I know this post is older, but I have to comment on how amazing this is. I have about a pound of raw, unwashed black lamb wool that I wanted to felt into little round balls... but I didn't want to go through the long process of carefully washing it and drying it the way it is supposed to be done. I actually hand picked the cleanest handful of wool from the bag, making sure there was no foreign debris, then pulled it apart over and over again until it was a huge fluffy mess (basically teasing it, as if it were the 80's and I was making a big-hair ponytail hairstyle!). Then I gently squished it into a round shape and followed your instructions with one modification. I changed the soapy water twice and rinsed my ball twice during the process, since the raw wool smelled like lanolin. After only a 20 minute investment, I am the proud owner of a perfectly round, gorgeous fresh-smelling black woolly sphere! It's perfect. This was the most helpful blog article/tutorial I found about making felt balls. Thank you SO MUCH. -D.
Well I've now tried the wool yarn balls - only made 2 from yarn given to me -yay! Not sure if it is quite felted yet so have left them in the pantyhose 'til they look "right". Put the whole thing (pantyhose too) in the dryer & wonder if that is why I did get static. Don't usually use fabric softener/sheets in the summer since it is humid here, & I think the scent attracts mosquitos, maybe other bugs. . . Anyway, mine are a work in progress & I just might try your method too. Glad I spotted this older post!
Meg this a great bit of info. Thanks for sharing it. I have heard that using a salad spinner will work if you are trying to make several balls at the same time. I would use your method to get them started as individuals and then throw them all in together.Also I have had success using 100% wool yarn to felt. I use lengths not more than about 4" and undo them into their separate plies. 2 wire brushes from the pet section of the local $ store will fluff the wool further. Hold them pointing in opposite directions with one above and one below and the yarn between them. Look for pics/videos of carding to understand the action needed. This is also a great way to blend colors either a little or a lot.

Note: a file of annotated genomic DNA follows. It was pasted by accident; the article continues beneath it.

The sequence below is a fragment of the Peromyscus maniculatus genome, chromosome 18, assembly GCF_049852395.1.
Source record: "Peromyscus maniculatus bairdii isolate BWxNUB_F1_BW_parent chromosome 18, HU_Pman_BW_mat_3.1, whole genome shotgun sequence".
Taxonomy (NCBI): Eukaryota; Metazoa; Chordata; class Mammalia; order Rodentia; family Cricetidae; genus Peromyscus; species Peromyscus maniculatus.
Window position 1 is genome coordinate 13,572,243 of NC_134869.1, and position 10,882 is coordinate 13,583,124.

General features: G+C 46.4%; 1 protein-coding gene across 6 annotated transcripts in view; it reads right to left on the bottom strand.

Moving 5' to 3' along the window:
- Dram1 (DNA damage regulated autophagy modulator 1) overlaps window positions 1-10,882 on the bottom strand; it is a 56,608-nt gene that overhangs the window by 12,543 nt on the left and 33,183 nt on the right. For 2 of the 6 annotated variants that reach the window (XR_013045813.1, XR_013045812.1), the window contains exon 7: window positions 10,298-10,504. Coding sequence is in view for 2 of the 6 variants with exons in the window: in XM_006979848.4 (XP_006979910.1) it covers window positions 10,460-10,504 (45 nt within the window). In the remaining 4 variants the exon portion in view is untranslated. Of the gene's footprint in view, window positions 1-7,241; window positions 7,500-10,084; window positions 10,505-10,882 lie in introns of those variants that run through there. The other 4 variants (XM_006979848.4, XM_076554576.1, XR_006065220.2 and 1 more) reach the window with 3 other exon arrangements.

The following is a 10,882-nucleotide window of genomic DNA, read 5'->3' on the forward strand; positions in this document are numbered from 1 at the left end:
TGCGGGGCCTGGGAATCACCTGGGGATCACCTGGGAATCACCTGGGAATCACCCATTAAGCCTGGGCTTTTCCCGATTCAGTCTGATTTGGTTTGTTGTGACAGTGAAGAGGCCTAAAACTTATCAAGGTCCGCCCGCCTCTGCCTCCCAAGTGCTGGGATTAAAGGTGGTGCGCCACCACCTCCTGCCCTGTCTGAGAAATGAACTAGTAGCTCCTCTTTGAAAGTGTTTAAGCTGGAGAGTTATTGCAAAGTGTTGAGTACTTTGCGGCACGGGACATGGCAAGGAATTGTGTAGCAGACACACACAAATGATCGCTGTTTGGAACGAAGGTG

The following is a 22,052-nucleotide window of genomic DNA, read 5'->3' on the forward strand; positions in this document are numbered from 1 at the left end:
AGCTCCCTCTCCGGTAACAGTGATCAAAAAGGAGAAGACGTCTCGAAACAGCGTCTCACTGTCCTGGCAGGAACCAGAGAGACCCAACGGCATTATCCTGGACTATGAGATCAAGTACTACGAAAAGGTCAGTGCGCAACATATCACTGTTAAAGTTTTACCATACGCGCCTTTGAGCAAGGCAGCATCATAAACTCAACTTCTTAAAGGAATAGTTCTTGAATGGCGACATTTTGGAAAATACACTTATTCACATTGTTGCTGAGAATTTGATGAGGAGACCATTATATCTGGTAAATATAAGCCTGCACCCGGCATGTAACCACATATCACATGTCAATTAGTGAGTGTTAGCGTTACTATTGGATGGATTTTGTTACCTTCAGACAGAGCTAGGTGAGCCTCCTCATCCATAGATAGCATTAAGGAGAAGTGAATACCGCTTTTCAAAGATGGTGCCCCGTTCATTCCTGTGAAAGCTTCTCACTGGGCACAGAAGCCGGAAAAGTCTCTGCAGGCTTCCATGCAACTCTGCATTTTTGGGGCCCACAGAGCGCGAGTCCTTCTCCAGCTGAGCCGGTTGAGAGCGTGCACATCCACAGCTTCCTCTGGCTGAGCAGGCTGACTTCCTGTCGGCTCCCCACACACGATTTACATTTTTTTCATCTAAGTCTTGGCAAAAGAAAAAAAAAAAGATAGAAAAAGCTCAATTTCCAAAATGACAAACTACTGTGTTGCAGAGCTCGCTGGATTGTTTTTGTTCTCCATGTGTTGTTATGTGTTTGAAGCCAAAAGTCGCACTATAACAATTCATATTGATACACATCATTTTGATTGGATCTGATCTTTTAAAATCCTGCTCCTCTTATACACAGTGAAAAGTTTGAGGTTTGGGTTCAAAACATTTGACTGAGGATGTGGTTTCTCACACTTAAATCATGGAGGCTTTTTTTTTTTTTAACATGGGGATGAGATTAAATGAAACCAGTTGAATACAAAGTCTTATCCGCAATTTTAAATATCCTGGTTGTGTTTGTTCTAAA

Hi there, Mega Crafty,This looks like a fabulous method of making felted balls. I make a lot of pom poms...I find it therapeutic! I end up with heaps of fluff on the floor after trimming the pom poms. Can I use that, in this case?Thank you so much for sharing this great idea xx
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Gunpowder, also called black powder, is a simple mixture of saltpeter, sulfur, and charcoal. The trickiest part of making black powder is sourcing these three supplies. Once you find them, you mix them together and create an explosive black meal. Be extremely cautious when handling black powder, and make sure to store it away from heat and flame. Read on to learn more about how to make gunpowder.
To make gunpowder, start by buying saltpeter, which you can either do online or by looking for stump remover at a garden store. Then, grind separately the saltpeter, charcoal, and elemental sulfur into powders using a mortar and pestle. Before mixing the powder, decide how much gunpowder you want, then use a scale to measure out the components, which should be 74.8 percent saltpeter, 13.3 percent charcoal, and 11.9 percent sulfur. To mix the ingredients, put them in a mortar and pestle, dampen them with water for safety, and grind them for 10 minutes. For tips on how to store gunpowder safely, read on! Did this summary help you?YesNo